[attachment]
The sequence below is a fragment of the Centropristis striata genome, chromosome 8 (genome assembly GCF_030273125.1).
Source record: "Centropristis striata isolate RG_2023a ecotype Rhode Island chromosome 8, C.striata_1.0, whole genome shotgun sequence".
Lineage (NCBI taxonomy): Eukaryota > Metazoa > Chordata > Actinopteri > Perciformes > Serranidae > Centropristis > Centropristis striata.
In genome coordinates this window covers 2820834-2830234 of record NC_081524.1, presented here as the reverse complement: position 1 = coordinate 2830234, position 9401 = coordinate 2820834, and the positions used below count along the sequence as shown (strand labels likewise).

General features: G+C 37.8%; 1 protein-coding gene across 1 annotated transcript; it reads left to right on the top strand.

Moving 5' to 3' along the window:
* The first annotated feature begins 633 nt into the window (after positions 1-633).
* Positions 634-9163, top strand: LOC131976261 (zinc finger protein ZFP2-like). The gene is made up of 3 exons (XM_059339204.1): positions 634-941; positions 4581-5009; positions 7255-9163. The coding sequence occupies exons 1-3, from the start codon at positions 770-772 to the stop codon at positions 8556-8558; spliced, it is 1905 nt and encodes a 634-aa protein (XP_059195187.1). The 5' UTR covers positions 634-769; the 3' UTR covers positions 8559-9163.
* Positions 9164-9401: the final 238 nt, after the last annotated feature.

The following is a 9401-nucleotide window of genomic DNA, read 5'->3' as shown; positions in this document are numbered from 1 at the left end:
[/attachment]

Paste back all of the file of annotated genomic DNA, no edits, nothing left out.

The sequence below is a fragment of the Centropristis striata genome, chromosome 8 (genome assembly GCF_030273125.1).
Source record: "Centropristis striata isolate RG_2023a ecotype Rhode Island chromosome 8, C.striata_1.0, whole genome shotgun sequence".
Lineage (NCBI taxonomy): Eukaryota > Metazoa > Chordata > Actinopteri > Perciformes > Serranidae > Centropristis > Centropristis striata.
In genome coordinates this window covers 2820834-2830234 of record NC_081524.1, presented here as the reverse complement: position 1 = coordinate 2830234, position 9401 = coordinate 2820834, and the positions used below count along the sequence as shown (strand labels likewise).

General features: G+C 37.8%; 1 protein-coding gene across 1 annotated transcript; it reads left to right on the top strand.

Moving 5' to 3' along the window:
* The first annotated feature begins 633 nt into the window (after positions 1-633).
* Positions 634-9163, top strand: LOC131976261 (zinc finger protein ZFP2-like). The gene is made up of 3 exons (XM_059339204.1): positions 634-941; positions 4581-5009; positions 7255-9163. The coding sequence occupies exons 1-3, from the start codon at positions 770-772 to the stop codon at positions 8556-8558; spliced, it is 1905 nt and encodes a 634-aa protein (XP_059195187.1). The 5' UTR covers positions 634-769; the 3' UTR covers positions 8559-9163.
* Positions 9164-9401: the final 238 nt, after the last annotated feature.

The following is a 9401-nucleotide window of genomic DNA, read 5'->3' as shown; positions in this document are numbered from 1 at the left end: